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Trump said Emoluments Clause in US Constitution is ‘phony’

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  • President Donald Trump on Monday said the foreign emoluments clause is “phony,” but it’s enshrined in the US Constitution.
  • The foreign emoluments clause bars public officials from receiving gifts or cash from foreign or state governments without congressional approval.
  • Several lawsuits against Trump accuse him of violating the Constitution in this regard by profiting from the presidency.
  • The subject has come up again in relation to Trump’s ultimately canceled move to hold the next G7 at his Trump National Doral Miami resort.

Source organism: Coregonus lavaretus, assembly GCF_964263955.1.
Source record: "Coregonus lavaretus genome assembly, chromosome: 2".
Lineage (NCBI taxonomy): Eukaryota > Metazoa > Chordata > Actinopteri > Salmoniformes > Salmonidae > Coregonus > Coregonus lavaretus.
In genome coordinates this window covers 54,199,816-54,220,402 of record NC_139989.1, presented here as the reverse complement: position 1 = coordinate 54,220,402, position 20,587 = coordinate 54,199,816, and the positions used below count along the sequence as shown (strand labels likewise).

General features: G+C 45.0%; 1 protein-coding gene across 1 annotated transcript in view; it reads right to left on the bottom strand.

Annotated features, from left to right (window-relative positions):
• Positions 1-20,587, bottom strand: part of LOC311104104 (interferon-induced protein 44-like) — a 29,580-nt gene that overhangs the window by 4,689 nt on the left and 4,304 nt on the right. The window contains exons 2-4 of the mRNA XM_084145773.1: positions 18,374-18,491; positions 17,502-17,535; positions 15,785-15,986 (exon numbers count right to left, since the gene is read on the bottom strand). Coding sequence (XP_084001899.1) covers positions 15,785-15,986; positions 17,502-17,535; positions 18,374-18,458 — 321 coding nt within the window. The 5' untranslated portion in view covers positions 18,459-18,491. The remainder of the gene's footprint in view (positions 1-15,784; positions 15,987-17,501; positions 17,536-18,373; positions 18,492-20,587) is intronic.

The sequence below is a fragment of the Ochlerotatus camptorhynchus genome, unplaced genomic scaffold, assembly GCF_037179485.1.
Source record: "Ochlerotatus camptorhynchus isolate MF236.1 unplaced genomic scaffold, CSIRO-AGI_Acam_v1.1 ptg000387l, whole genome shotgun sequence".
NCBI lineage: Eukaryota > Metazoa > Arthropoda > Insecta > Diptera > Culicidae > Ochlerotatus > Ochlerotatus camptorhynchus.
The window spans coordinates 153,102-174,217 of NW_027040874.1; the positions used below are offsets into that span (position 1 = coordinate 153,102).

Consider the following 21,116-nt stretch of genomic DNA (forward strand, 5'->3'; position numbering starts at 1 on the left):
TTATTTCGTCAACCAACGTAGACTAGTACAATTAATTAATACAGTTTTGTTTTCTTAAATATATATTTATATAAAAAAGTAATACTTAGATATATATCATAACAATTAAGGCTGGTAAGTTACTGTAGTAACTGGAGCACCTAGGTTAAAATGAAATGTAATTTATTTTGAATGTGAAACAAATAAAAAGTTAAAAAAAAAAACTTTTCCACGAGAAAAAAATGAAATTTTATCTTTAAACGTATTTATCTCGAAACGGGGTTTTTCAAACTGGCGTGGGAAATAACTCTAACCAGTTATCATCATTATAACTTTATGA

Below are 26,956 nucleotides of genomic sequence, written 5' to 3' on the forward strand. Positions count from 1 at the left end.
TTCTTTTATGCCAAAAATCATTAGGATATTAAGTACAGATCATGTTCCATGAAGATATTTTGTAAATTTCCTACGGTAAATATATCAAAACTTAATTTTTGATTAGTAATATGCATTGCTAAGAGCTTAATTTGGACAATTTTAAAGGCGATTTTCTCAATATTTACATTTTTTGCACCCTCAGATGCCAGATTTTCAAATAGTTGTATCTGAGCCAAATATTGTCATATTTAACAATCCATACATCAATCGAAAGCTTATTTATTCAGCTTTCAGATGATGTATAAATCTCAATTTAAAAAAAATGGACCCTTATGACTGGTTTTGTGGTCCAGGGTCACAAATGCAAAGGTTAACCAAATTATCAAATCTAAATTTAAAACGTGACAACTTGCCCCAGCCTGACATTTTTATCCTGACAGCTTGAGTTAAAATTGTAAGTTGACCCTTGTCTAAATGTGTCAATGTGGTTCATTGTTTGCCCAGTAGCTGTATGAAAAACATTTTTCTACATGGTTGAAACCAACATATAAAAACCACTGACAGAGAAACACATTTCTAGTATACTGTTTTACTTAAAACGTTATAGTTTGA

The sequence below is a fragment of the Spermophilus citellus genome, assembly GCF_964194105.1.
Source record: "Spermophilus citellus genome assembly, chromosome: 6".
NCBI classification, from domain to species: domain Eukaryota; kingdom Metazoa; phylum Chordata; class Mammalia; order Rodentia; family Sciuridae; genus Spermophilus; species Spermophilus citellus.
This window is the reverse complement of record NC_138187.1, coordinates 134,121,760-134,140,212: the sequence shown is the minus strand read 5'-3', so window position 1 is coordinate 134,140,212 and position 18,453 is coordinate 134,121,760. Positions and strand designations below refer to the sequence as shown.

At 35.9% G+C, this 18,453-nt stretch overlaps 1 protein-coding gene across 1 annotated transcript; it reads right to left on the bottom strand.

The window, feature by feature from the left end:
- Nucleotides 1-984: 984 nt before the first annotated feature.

• Visit Business Insider’s homepage for more stories.

President Donald Trump on Monday misleadingly suggested the foreign emoluments clause is “phony” as he continues to face criticism over his ultimately canceled move to hold the next G7 summit at one of his properties.

“You people with this phony Emoluments Clause,” Trump said to reporters.

The foreign emoluments clause is not phony, however, and is enshrined in the US Constitution — Article I, Section 9, Paragraph 8. 

The provision bars public officials from receiving gifts or cash from foreign or state governments without congressional approval.

The foreign emoluments clause states: “[N]o Person holding any Office of Profit or Trust under [the United States], shall, without the Consent of the Congress, accept of any present, Emolument, Office, or Title, of any kind whatever, from any King, Prince, or foreign State.”

This article will continue to be updated.

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